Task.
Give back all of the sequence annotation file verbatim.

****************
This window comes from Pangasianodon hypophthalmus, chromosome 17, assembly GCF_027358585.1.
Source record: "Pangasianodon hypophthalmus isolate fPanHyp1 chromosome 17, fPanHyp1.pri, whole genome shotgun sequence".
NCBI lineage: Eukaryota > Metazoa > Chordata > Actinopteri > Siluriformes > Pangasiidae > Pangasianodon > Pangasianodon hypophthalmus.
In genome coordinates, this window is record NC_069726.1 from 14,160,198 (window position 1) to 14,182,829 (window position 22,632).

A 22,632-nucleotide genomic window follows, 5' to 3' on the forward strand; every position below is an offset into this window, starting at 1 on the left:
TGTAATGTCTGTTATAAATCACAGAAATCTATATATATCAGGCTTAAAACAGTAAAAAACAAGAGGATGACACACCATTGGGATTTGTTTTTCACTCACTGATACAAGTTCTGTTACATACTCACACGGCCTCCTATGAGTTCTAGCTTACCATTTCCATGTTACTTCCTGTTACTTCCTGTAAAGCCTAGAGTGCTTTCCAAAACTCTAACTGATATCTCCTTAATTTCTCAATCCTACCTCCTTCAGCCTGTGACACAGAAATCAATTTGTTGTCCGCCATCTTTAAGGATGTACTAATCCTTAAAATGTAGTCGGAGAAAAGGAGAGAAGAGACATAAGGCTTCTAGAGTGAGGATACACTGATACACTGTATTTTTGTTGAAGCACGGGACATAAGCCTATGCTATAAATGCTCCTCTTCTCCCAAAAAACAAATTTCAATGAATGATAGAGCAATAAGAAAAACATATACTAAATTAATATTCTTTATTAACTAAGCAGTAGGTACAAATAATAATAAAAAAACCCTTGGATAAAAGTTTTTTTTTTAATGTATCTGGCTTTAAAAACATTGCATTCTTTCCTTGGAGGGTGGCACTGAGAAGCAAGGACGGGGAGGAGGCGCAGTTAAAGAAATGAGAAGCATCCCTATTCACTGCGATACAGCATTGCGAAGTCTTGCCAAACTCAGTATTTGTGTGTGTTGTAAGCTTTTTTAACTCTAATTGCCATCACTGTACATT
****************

This window comes from Pangasianodon hypophthalmus, chromosome 17, assembly GCF_027358585.1.
Source record: "Pangasianodon hypophthalmus isolate fPanHyp1 chromosome 17, fPanHyp1.pri, whole genome shotgun sequence".
NCBI lineage: Eukaryota > Metazoa > Chordata > Actinopteri > Siluriformes > Pangasiidae > Pangasianodon > Pangasianodon hypophthalmus.
In genome coordinates, this window is record NC_069726.1 from 14,160,198 (window position 1) to 14,182,829 (window position 22,632).

A 22,632-nucleotide genomic window follows, 5' to 3' on the forward strand; every position below is an offset into this window, starting at 1 on the left:
TGTAATGTCTGTTATAAATCACAGAAATCTATATATATCAGGCTTAAAACAGTAAAAAACAAGAGGATGACACACCATTGGGATTTGTTTTTCACTCACTGATACAAGTTCTGTTACATACTCACACGGCCTCCTATGAGTTCTAGCTTACCATTTCCATGTTACTTCCTGTTACTTCCTGTAAAGCCTAGAGTGCTTTCCAAAACTCTAACTGATATCTCCTTAATTTCTCAATCCTACCTCCTTCAGCCTGTGACACAGAAATCAATTTGTTGTCCGCCATCTTTAAGGATGTACTAATCCTTAAAATGTAGTCGGAGAAAAGGAGAGAAGAGACATAAGGCTTCTAGAGTGAGGATACACTGATACACTGTATTTTTGTTGAAGCACGGGACATAAGCCTATGCTATAAATGCTCCTCTTCTCCCAAAAAACAAATTTCAATGAATGATAGAGCAATAAGAAAAACATATACTAAATTAATATTCTTTATTAACTAAGCAGTAGGTACAAATAATAATAAAAAAACCCTTGGATAAAAGTTTTTTTTTTAATGTATCTGGCTTTAAAAACATTGCATTCTTTCCTTGGAGGGTGGCACTGAGAAGCAAGGACGGGGAGGAGGCGCAGTTAAAGAAATGAGAAGCATCCCTATTCACTGCGATACAGCATTGCGAAGTCTTGCCAAACTCAGTATTTGTGTGTGTTGTAAGCTTTTTTAACTCTAATTGCCATCACTGTACATT